“According to circulating information, the situation seems more difficult than that and not easy to solve,” the 66-year-old wrote in a posting in Italian on his website.
“It seems that Red Bull are exploring a possible change of engine for 2015,” added Minardi.
He said he has also heard that Renault, struggling to solve the obvious problems with its turbo V6 ‘power unit’, has gone beyond the walls of its Viry factory and is now “shopping” around for technical fixes.
“That has practically never happened before as, quite rightly, Renault has always sought to preserve its technology,” said Minardi.
“This news can only feed suspicions of structural problems in the engine that are not easy to solve in the short term.
“Obviously, I hope to be proved wrong as soon as the testing in Bahrain, but undoubtedly we are living through a chaotic time in Formula One,” he added.
Villeneuve the outspoken – new era will destroy F1 (GMM)
F1’s all-new era risks “destroying” the sport, according to outspoken 1997 world champion Jacques Villeneuve. The French-Canadian, often referred to as an F1 ‘purist’, admitted he is no fan of the radical new rules, featuring energy recovery-bolstered V6 engines.
“I think personally the rules are too restrictive; it’s not formula one,” he told the Telegraph.
42-year-old Villeneuve, whilst announcing his participation in the FIA world rallycross championship this year, said the rules are even a step back from 2013, when drivers often nursed fragile Pirelli tyres to the flag.
Now, the major challenge will be getting a limited amount of fuel to the finish, but the former Williams and Sauber driver said: “It’s not even the driver who determines how much fuel he’s saving — it’s all done electronically.
“I don’t see the point. I know it’s the concept of trying to make it look ‘greener’ because people will be happier, but ultimately it’s not greener. It’s not F1. It’s just a perception, that is destroying Formula One a little bit.”
Villeneuve also said the recent Jerez test showed that the new technology is too complex, while the cars are too slow. “The lap times (at Jerez) were barely faster than what we did in 1997 in Jerez … that’s 17 years ago. I’m not sure why it has become so important to keep going slower,” he said.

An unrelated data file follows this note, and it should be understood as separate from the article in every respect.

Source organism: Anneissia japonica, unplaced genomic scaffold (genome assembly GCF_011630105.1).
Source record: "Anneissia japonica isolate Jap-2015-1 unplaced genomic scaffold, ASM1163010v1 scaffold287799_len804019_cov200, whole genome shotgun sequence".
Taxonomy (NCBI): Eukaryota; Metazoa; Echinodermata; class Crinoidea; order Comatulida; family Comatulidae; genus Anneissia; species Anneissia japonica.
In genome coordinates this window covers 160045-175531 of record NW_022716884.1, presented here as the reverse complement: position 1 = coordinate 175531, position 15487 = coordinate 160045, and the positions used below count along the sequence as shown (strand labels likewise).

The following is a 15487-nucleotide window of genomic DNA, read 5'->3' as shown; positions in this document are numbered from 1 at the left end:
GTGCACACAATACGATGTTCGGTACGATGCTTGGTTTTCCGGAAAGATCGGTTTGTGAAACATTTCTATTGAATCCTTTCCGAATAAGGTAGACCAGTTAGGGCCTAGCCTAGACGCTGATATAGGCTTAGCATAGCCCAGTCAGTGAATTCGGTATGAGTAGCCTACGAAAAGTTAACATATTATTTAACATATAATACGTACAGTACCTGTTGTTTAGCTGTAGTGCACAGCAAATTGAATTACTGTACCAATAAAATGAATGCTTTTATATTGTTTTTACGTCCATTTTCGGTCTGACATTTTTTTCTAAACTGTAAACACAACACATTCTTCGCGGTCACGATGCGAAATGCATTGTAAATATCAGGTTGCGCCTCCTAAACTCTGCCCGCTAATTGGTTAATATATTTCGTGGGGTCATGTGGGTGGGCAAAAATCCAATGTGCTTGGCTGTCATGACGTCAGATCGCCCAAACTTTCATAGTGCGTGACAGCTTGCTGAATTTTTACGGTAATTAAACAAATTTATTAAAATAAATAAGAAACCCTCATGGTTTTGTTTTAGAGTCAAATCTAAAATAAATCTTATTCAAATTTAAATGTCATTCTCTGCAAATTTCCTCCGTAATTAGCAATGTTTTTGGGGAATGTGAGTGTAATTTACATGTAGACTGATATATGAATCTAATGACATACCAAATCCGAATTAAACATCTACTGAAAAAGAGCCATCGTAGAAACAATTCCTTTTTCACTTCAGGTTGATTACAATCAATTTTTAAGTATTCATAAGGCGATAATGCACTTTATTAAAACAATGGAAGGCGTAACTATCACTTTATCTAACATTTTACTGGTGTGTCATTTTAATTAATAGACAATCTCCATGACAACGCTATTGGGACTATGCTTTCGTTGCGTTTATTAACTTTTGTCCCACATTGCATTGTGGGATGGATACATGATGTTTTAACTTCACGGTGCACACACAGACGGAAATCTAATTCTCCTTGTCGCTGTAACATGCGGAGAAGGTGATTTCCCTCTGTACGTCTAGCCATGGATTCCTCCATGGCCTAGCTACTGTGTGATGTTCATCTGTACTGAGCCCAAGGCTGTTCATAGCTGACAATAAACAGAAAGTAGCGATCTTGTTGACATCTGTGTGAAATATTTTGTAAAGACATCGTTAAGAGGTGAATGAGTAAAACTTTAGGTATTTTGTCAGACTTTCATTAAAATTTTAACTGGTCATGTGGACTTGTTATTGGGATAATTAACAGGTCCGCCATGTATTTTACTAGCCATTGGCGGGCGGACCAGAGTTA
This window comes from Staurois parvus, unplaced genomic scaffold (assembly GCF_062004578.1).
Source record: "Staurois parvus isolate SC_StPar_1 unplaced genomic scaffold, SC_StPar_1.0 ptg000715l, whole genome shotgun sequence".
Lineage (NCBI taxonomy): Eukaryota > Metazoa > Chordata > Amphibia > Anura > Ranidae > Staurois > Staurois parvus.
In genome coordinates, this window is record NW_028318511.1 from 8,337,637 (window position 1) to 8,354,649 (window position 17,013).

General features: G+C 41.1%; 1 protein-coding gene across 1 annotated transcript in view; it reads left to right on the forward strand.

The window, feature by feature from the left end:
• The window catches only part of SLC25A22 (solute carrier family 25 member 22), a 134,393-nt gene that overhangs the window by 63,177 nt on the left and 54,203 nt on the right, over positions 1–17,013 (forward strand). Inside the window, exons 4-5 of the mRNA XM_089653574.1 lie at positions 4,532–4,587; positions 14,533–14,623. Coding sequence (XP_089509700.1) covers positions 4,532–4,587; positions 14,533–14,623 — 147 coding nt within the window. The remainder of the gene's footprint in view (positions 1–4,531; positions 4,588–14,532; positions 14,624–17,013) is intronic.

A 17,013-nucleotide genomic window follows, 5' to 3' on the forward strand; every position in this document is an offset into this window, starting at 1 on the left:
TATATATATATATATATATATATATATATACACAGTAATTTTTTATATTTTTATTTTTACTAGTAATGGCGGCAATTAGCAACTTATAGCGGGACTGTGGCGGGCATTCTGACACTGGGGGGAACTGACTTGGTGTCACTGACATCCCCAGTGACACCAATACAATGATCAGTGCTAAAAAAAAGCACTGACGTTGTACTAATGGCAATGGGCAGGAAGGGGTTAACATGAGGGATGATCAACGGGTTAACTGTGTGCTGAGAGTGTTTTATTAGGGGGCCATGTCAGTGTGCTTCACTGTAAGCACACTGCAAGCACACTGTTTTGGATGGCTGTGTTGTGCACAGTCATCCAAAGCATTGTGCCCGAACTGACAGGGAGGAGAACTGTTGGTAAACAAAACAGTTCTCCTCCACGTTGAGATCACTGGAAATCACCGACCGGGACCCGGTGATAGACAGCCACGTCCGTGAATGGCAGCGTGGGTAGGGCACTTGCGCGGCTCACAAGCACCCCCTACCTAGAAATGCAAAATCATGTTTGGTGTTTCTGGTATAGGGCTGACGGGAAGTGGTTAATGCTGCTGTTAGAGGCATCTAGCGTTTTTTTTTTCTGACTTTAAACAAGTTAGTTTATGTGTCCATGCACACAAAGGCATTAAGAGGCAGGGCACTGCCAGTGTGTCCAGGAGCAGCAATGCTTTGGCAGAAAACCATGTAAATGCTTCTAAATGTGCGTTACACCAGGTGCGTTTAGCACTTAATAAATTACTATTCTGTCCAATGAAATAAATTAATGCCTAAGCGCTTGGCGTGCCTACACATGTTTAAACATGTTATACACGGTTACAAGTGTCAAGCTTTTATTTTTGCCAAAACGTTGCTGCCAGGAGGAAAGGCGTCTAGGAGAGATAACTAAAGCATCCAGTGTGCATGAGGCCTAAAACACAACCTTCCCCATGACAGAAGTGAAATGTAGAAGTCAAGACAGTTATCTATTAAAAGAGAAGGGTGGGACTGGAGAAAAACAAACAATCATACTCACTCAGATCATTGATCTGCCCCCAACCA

Villeneuve was also scathing of the unpopular ‘double points’ innovation for 2014, designed to keep spice in the title fight until the very end.
“It’s turning F1 into a non-epic show, or a game, instead of a proper sport,” he said. “In a way it’s saying, ‘We’re losing fans, how can we make it fakely more exciting?’”
Amid all the speculation about F1’s new era, however, Ferrari team boss Stefano Domenicali thinks it is too early to draw any dramatic conclusions.
The Italian insisted “a propensity for self-destruction serves no purpose“.
“We have only had one test so far when there were never more than four or five cars on track at the same time. Let’s wait until we see all 22 together before saying that everything’s gone wrong,” said Domenicali.
“Once a path has been chosen, one has to move forward in a constructive manner,” he added.
Due to a mix-up in the archives, today’s news accidentally didn’t mention Mark Webber. We take this opportunity to correct that: Mark Webber. As a companion piece we found a historic picture of Mark’s new employer buried deep in the archives.
Woman on the grid for 2015?
Sauber F1 announced on their website that Swiss Indycar driver Simona de Silvestro becomes a Sauber affiliated driver with the goal of earning the FIA super license and a possible race seat for 2015. If the plan works out, we might see the first woman in F1 since Flavio Briatore’s maîtresse Giovanna Amati tried to qualify an ailing Brabham car in vain for every race she entered in 1992.
Unlike Amati, de Silvestro proved her mettle on the track rather than Flavio’s bedroom. Unable to secure a seat in male dominated Europe de Silvestro went were women get a realistic shot at serious racing – the US of A. A win in Formula BMW USA and 5 wins and a 3rd place in the title standings of the Atlantic championship, USA’s equivalent to GP3, convinced HVM racing to promote her straight to the top tier Indycar series, where she scored 14 top 10 results in 4 season with a second place finish on the street course of Houston, TX standing as her best result.